If Market Basket is a godsend to the near North End, it was not to some critics on the scene of the opening.

A small group of union members from nearby supermarkets (Shaw’s and Stop & Shop) stood quietly in the morning rain protesting the opening. They’ll continue for the foreseeable future, they said.

The protesters wondered whether Market Basket is able to deliver its low prices because it hires part-time workers without providing health insurance or retirement benefits.

The unionized supermarkets routinely give workers that kind of benefit, they said.

“We’re trying to get the community to shop at the stores where they provide health insurance, where they provide pensions, free, for the part-timers,” said Joe Renzi of Local 328 of the United Food and Commercial Workers’ Union.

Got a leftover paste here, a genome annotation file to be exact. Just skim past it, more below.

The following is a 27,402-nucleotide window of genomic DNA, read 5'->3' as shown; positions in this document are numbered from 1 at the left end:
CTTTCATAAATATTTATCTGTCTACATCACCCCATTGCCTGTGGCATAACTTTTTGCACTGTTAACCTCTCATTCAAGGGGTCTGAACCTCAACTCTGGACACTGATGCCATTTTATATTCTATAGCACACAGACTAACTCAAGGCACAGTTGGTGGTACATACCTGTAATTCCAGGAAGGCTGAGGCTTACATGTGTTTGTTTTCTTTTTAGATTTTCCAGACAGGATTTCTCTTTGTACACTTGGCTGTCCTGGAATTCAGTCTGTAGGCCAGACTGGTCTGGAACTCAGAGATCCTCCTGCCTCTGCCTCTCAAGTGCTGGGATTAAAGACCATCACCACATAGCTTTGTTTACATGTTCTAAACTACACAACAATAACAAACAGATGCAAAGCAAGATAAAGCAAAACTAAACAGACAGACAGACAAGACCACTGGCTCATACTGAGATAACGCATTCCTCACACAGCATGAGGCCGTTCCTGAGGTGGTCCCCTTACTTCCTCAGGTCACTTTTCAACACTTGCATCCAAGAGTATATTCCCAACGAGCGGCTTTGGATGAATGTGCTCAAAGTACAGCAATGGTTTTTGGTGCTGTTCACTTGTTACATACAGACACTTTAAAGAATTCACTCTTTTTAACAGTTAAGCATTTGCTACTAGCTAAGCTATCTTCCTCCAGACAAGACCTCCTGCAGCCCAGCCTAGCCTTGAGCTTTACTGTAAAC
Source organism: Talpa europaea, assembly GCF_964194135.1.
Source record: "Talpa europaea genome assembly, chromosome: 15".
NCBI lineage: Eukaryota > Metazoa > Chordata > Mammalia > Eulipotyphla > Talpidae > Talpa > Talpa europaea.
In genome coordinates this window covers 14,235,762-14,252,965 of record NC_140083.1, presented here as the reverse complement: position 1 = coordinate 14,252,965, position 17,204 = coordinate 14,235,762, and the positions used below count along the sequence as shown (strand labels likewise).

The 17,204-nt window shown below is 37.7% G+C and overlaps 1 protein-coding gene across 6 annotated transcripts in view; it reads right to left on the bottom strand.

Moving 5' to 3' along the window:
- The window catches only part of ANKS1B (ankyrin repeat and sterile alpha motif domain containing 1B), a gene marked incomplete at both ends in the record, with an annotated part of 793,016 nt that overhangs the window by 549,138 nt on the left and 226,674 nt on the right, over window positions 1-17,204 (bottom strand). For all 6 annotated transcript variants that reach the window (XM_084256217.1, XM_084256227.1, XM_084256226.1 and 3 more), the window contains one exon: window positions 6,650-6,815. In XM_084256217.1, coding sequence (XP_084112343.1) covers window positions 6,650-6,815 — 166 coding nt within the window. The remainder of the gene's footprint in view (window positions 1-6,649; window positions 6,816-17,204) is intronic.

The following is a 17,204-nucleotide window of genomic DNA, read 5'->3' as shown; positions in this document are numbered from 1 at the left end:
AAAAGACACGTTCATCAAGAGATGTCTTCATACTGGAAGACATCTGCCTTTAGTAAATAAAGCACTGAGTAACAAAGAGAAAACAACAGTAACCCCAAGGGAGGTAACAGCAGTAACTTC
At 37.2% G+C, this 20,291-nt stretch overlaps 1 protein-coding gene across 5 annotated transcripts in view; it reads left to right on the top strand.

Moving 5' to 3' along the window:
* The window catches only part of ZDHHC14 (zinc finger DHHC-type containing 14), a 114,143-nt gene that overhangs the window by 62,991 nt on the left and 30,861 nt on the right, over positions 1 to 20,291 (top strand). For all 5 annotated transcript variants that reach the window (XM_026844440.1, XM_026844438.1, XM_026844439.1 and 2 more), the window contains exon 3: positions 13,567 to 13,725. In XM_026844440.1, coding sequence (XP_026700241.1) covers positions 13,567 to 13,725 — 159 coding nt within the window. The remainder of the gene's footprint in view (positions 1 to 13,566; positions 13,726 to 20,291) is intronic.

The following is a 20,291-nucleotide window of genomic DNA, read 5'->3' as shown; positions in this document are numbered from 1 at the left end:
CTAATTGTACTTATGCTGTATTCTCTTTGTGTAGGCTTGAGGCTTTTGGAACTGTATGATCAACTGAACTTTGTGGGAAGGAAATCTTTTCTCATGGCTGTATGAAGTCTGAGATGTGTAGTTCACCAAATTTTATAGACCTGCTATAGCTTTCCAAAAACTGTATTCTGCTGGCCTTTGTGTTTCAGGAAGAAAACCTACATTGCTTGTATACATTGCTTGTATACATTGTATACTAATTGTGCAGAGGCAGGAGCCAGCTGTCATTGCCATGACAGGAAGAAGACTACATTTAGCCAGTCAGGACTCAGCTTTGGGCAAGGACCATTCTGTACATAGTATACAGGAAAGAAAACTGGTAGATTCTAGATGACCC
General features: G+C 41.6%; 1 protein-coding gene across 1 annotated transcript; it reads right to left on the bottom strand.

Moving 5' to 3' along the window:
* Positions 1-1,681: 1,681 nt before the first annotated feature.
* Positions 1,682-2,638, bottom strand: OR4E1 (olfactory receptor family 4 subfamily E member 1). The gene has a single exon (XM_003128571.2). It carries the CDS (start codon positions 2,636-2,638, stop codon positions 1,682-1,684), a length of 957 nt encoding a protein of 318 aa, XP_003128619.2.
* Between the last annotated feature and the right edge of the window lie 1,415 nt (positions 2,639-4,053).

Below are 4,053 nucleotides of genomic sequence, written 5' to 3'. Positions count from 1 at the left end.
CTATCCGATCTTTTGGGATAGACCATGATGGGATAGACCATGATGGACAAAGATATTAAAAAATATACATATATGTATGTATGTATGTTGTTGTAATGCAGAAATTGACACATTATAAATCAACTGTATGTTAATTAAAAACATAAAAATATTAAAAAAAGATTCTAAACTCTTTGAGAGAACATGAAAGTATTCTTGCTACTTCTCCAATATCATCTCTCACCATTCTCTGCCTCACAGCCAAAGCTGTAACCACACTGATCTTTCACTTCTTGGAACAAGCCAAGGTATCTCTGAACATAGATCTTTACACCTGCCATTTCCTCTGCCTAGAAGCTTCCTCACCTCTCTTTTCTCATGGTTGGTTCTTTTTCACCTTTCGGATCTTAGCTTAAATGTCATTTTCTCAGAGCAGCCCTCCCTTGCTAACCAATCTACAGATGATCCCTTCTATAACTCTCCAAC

Renzi, the director of organizing for the union, charged that Market Basket is adamantly anti-union.

Renzi also said the competing supermarkets are good community leaders that contribute to community social programs.
“We’re trying to ask customers to please keep supporting those stores,” he said.

Officials with Market Basket and its press office did not return phone calls about the Local 328 charges.

Lang said his understanding is that many of the part-time hires will be able to work themselves into full-time jobs as time goes by. (The mayor said he understood that roughly 75 percent of the Market Basket hires are part-time.)

He also pointed out that Market Basket has a profit-sharing plan.

Lang said looking at the large number of employees working Wednesday reminded him of the staffing levels of supermarkets when he was a kid.

“Market Basket is extremely proud of their employee relations,” he said.

It’s not unusual to meet people who have worked for Market Basket for 25 to 30 years, and young people who’ve been there five to 10 years, he said.

“The employees are unbelievably loyal and committed,” he said.
Contact Jack Spillane at

October 07, 2010 12:00 AM